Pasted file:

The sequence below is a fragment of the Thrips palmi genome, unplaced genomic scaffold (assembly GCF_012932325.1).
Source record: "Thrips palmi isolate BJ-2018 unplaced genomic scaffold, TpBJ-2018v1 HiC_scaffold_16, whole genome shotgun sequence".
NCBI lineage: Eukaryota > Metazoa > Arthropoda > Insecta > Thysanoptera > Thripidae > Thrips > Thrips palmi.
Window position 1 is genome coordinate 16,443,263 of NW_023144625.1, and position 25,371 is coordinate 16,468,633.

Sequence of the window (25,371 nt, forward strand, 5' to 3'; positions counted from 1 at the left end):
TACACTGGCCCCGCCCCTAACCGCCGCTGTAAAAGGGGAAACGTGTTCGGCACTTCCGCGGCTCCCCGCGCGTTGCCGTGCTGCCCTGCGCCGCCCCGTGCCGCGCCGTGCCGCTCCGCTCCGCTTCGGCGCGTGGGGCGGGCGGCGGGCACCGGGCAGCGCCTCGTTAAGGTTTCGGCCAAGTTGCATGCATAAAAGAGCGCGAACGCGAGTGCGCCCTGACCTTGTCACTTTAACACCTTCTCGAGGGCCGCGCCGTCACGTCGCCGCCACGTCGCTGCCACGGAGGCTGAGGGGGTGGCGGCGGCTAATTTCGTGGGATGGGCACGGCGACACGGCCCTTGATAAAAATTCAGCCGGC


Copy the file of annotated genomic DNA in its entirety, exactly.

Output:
The sequence below is a fragment of the Thrips palmi genome, unplaced genomic scaffold (assembly GCF_012932325.1).
Source record: "Thrips palmi isolate BJ-2018 unplaced genomic scaffold, TpBJ-2018v1 HiC_scaffold_16, whole genome shotgun sequence".
NCBI lineage: Eukaryota > Metazoa > Arthropoda > Insecta > Thysanoptera > Thripidae > Thrips > Thrips palmi.
Window position 1 is genome coordinate 16,443,263 of NW_023144625.1, and position 25,371 is coordinate 16,468,633.

Sequence of the window (25,371 nt, forward strand, 5' to 3'; positions counted from 1 at the left end):
TACACTGGCCCCGCCCCTAACCGCCGCTGTAAAAGGGGAAACGTGTTCGGCACTTCCGCGGCTCCCCGCGCGTTGCCGTGCTGCCCTGCGCCGCCCCGTGCCGCGCCGTGCCGCTCCGCTCCGCTTCGGCGCGTGGGGCGGGCGGCGGGCACCGGGCAGCGCCTCGTTAAGGTTTCGGCCAAGTTGCATGCATAAAAGAGCGCGAACGCGAGTGCGCCCTGACCTTGTCACTTTAACACCTTCTCGAGGGCCGCGCCGTCACGTCGCCGCCACGTCGCTGCCACGGAGGCTGAGGGGGTGGCGGCGGCTAATTTCGTGGGATGGGCACGGCGACACGGCCCTTGATAAAAATTCAGCCGGC